In modern industry, choosing the right materials is essential to ensure product quality. Aesthetics or ease of manufacture are not enough — you have to understand the mechanical, physical and chemical properties of all of them in order to choose what’s right for the job.
What are the most commonly used materials in industry?
Different materials are widely used in various industries due to their intrinsic properties. They can be divided into three main groups:
- Metals, in the form of metal alloys. The most common are steel, iron, stainless steel and cast iron. In general, these materials are used in situations where the ability to support heavy loads in relation to the material’s weight is required. This is why they are widely used in industries such as automotive and aerospace.
- Polymers, which are the material that plastics are made from. For example, PVC, polyester, nylon, polyethylene, polypropylene, acrylics, polycarbonates, and a long etcetera.
- Engineering plastics, more resistant than ordinary plastics, often substituting even certain metals due to their beneficial properties. Some examples are extruded nylon, cast nylon, PBT and acetal, among many others.
The importance of selecting the right material for a specific application
Knowing how to choose the right material for each industrial application is essential, as that is the only way to ensure good performance and durability. Each element has its own characteristics, directly influencing its ability to withstand different loads, resist corrosion or tolerate extreme temperatures, among other factors. Therefore, it is essential to perform a thorough analysis of the application requirements and to consider in detail all the mechanical, physical and chemical properties of the material before making a firm decision.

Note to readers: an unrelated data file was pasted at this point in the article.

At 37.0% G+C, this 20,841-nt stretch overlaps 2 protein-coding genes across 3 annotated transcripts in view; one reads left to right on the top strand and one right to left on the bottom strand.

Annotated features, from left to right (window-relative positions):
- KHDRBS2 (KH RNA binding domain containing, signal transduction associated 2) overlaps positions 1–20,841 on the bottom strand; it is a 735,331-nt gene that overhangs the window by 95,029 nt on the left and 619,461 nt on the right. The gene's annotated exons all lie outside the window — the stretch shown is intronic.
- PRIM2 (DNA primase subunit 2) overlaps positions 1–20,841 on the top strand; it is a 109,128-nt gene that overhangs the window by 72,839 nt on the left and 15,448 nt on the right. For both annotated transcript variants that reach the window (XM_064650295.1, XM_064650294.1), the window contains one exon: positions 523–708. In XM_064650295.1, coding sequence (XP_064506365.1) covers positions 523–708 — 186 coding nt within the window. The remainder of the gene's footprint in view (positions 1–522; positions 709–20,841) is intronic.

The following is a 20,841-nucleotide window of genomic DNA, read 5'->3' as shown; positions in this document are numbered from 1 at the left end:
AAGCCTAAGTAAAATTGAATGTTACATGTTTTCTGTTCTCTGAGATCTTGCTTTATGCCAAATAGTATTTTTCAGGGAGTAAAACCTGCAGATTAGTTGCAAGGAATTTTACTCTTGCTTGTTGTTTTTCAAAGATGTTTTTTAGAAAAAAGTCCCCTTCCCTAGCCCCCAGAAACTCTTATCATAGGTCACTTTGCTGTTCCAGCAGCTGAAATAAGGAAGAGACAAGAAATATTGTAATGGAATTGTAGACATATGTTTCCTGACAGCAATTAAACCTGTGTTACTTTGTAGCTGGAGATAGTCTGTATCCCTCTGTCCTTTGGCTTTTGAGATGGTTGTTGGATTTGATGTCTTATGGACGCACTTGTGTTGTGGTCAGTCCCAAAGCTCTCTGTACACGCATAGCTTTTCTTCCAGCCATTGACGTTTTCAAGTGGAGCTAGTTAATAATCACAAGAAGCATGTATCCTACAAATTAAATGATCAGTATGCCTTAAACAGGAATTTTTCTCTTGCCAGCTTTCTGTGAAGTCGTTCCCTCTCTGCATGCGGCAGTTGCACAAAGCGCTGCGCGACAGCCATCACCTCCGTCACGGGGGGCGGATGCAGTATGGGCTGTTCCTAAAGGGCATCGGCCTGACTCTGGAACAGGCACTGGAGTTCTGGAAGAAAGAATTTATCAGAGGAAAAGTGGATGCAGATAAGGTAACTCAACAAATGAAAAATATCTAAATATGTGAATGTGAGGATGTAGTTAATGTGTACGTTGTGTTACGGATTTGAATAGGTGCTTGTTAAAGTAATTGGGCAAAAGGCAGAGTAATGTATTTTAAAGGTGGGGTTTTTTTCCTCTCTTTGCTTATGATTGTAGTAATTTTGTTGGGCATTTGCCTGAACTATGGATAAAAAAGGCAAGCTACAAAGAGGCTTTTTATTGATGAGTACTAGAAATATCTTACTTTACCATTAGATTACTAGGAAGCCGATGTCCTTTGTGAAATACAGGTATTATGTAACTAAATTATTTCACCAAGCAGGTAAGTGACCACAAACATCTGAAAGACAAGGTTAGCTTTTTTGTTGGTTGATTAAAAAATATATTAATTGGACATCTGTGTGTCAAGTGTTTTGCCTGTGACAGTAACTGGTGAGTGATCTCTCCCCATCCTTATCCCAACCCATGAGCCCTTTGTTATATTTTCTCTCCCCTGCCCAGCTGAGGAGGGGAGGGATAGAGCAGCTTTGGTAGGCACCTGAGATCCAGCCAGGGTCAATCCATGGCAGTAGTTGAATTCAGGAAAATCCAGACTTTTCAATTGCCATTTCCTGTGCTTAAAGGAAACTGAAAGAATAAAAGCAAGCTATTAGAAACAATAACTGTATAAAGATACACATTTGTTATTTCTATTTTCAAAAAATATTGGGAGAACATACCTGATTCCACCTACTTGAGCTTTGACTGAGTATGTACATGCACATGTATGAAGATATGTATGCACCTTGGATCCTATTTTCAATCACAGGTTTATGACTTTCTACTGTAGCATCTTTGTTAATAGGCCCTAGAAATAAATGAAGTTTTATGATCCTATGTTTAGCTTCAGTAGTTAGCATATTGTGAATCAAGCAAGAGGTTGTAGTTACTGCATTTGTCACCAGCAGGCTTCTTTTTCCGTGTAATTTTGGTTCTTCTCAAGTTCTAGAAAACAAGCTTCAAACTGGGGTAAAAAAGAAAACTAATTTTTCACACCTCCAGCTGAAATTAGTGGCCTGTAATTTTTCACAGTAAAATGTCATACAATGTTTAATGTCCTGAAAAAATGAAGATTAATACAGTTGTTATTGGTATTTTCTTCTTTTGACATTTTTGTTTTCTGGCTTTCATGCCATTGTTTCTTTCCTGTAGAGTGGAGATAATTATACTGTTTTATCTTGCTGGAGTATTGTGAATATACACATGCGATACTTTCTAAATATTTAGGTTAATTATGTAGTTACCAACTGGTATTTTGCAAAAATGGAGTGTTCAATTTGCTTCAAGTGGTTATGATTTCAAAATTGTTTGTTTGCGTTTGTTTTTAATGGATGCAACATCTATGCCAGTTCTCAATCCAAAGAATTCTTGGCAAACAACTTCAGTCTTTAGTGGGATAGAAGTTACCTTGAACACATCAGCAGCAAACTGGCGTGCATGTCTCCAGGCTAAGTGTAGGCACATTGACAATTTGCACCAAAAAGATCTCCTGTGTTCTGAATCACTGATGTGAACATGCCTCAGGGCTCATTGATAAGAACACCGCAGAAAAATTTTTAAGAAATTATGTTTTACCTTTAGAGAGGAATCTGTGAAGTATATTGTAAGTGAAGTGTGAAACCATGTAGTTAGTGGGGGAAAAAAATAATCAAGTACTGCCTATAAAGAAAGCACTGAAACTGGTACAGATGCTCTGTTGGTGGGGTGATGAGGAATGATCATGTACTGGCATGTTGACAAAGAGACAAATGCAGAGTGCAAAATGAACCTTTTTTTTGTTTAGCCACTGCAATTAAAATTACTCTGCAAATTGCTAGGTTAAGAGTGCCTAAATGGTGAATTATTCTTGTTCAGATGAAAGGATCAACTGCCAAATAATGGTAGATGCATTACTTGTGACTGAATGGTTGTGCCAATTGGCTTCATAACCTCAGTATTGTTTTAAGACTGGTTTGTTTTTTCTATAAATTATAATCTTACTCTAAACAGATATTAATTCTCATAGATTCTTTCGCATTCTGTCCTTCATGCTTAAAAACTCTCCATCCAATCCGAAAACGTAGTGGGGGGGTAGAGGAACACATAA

Mechanical properties of materials used in industry
Industrial materials have various mechanical properties, making them suitable or unsuitable for certain functions and therefore affecting where they are put to use.
- Impact resistance: capacity to absorb stress generated by a blow or impact without damaging or breaking the material
- Malleability: ability to be re-shaped or deformed more or less without damage
- Ductility: tolerance for being stretched without material deterioration
- Fatigue: response of a material when subjected to varying forces or loads, although it may sometimes be minor
- Fragility: possibility of breakage when loads or forces are applied to it, or when it collides with another material, force or surface
- Hardness: resistance to scratches
- Plasticity: ability of a material to retain its shape after being subjected to constant deformation
- Toughness: ability to withstand high stress without breaking and/or deforming (absorbing much of the so-called “deformation energy”)
- Elasticity: capacity of a material to return undamaged to its original shape once the force that deformed it has been removed
Physical properties of materials used in industrial activities.
In addition to their mechanical properties, the materials used in industry also have physical properties. As described above, these determine whether they are suitable for one industrial application or another.
- Specific gravity: The ratio between the weight of the material and the volume it occupies. Materials with low specific gravity are light and high means heavy.
- Color: Some materials have a specific color that differentiates them from others. A good example is copper.
- Electrical conductivity: Some metals have good electrical conductivity, such as copper or aluminum, which makes them ideal for the manufacture of electrical components.
- Melting temperature: Temperature at which a material undergoes a state change
- Thermal conductivity: Ability of a substance to transfer heat
- Thermal expansion: Change in size of a material as it undergoes temperature changes
Chemical properties of the materials used in the industrial sector
Lastly, we come to the chemical properties of elements used in industry:
- Corrosion: Triggered when metals come into contact with moisture and liquids, especially salt-bearing ones. Under these circumstances, electrons can pass from one material to another, causing the chemical reaction that results in corrosion.
- Oxidation: Occurs when metals react when in contact with air. In almost all of them, a very thin layer of oxidation develops and the material does not deteriorate further.
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